Marion Scher is an award-winning freelance journalist who writes for many of South Africa's major consumer publications and the custom publishing field, as well as public relations companies and the corporate world.
Through her company Media Mentors (www.mediamentors.co.za), she consults and trains in the corporate world plus parastatal and NGO organisations - her speciality being training people on all aspects of media.
For 14 years, Marion was head of journalism at Damelin College, Bramley (until 2008); her pupils now work in every major field of journalism both here and overseas. She regularly gives courses both within the industry through the Magazine Publishers Association of South Africa (MPASA) and the Print Media Association of South Africa (PMASA) as their official editorial trainer, as well as designing specific media and writing courses for companies.
She is the author of two books; her latest came out in 2009 - Surviving the SA Media - Building Bridges To Make The Media More Accessible is available through Knowledge Resources and all good bookstores. She is also a judge of three top media awards in the country: PICA Awards, Admag Awards and the National Press Club Journalist of the Year.
She is the holder of a Rosalynn Carter Fellowship for Mental Health Journalism and is currently on the Board of this Fellowship in South Africa.
Her major clients include Unilever, Telkom, Mondi, Anglo Gold Ashanti, Sappi, DBSA, Standard Bank, MTN and MultiChoice.
[Marion Scher] I get at least one or more enquiries a month from a newly qualified or aspirant journalist asking for advice - 20 years ago this was easy. I'd find out from them what type of journalism they were interested in and try and point them in the right direction.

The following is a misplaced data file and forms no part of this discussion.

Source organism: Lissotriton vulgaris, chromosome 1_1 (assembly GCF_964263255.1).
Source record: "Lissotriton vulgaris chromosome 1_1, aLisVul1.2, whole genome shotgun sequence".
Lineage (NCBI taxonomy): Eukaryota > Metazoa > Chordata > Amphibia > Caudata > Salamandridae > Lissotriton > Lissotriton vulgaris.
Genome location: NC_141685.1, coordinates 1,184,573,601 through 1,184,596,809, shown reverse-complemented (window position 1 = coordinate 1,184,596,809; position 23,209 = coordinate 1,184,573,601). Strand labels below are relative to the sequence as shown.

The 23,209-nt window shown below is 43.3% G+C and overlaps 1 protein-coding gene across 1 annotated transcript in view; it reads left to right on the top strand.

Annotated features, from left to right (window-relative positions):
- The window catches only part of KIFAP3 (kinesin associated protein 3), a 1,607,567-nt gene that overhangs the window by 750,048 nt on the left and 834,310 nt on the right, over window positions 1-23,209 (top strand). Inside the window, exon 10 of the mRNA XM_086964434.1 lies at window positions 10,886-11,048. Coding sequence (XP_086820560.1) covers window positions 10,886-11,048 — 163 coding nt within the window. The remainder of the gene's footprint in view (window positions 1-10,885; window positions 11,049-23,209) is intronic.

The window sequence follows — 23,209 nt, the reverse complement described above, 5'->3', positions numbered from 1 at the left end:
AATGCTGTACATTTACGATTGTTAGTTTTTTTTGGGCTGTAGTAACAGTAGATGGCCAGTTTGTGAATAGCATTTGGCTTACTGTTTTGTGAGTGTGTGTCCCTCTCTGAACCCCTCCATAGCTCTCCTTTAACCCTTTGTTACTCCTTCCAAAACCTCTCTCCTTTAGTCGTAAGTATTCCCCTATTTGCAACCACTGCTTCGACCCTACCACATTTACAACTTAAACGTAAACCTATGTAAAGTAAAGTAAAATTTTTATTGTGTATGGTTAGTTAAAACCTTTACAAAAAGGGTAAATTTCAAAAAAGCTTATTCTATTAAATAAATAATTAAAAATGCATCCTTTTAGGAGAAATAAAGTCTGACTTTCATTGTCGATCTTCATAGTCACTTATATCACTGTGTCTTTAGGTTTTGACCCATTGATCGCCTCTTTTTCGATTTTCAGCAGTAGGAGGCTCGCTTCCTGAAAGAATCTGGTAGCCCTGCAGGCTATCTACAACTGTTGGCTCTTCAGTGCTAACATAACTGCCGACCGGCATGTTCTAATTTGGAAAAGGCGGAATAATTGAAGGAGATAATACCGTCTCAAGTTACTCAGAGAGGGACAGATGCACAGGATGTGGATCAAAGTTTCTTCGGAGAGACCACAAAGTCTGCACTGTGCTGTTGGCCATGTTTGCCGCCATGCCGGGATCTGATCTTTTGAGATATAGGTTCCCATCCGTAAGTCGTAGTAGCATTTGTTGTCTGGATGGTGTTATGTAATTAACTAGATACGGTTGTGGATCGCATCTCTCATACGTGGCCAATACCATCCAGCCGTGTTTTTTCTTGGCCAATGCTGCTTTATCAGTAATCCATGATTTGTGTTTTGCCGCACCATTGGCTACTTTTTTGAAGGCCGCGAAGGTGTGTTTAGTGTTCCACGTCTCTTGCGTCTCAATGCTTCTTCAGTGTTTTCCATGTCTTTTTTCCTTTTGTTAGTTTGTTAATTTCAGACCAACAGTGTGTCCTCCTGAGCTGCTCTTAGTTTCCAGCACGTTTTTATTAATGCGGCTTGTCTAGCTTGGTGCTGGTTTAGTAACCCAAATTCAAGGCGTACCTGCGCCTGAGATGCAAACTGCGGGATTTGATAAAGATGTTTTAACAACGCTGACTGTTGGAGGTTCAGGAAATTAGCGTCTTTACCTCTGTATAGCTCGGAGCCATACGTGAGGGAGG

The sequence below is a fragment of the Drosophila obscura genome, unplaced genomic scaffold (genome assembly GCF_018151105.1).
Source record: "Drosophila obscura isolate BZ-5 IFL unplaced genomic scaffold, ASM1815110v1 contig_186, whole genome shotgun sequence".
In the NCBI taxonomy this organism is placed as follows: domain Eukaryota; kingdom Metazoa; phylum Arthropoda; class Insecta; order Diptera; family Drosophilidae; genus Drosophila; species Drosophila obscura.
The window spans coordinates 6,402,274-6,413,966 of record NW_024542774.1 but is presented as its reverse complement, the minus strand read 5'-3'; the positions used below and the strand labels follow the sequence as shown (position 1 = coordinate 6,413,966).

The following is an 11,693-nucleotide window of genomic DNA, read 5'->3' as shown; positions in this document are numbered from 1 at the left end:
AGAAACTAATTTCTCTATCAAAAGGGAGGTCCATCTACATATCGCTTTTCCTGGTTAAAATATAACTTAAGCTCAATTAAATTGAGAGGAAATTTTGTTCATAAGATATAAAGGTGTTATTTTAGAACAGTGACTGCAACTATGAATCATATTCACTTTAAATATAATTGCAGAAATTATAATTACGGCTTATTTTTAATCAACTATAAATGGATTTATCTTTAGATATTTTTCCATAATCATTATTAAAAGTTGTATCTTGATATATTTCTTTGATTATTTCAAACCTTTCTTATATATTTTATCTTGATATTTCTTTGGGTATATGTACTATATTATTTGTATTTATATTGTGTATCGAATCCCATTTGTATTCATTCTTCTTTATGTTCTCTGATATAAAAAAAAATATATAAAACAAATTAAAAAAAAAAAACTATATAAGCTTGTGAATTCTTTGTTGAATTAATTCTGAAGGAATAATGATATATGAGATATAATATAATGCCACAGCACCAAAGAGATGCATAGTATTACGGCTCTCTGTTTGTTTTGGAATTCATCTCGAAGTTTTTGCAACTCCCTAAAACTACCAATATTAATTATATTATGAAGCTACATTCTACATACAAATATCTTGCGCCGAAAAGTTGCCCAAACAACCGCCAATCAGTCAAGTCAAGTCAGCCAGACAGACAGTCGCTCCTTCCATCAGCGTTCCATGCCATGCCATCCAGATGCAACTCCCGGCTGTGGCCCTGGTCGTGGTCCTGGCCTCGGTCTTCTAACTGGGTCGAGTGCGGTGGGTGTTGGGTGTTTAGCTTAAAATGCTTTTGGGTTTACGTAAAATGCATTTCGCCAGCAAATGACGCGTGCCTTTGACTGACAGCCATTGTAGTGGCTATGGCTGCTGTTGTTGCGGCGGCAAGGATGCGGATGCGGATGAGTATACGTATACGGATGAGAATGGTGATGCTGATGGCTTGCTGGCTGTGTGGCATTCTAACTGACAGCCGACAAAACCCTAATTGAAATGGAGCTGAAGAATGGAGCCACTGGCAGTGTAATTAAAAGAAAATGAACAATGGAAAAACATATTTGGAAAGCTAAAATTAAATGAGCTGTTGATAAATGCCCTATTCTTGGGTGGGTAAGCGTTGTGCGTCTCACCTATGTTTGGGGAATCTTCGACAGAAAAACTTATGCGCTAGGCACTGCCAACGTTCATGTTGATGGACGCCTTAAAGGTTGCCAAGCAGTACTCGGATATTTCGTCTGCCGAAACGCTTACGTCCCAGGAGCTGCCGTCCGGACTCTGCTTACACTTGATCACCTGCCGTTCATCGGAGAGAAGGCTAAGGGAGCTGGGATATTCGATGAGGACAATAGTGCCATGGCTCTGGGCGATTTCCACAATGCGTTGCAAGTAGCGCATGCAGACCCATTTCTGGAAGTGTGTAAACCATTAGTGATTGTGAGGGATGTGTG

[Marion Scher] We're reading more and more about the power of Twitter and SMSs - and there's no getting away from it, we're becoming more 'snippet' orientated every day. Which leads me to my big question - how much information is enough?
[Marion Scher] This week saw one of those 'classic' stories in the South African media. It was a sad tale of a question paper set for Grade 7 pupils by the Mpumalanga Department of Education's Nkangala District.
[Marion Scher] When the big news story of the day in South Africa is whether or not to show Madiba in his extremely frail state on television, it's almost a relief in between bloody satanistic rituals and a husband ordering the rape and torture of his wife.
It's so great to get so much feedback from an article. I've had emails and even calls from other freelancers - pretty much in the same position as all of us. Maybe we should find a way to practically network as I'm sure there has to be synergy here...
[Marion Scher] With so many media companies battling right now and staff being laid off, one of the options for media people is to go freelance. After all this could be cool, right? No boss to answer to, no particular hours - get up when you like...
[Marion Scher] When was the last time we made world headlines for something good? Certainly not recently. Front pages worldwide have been covered in Oscar stories, mostly centred as in Time Magazine, on South Africa as the murder capital of the world.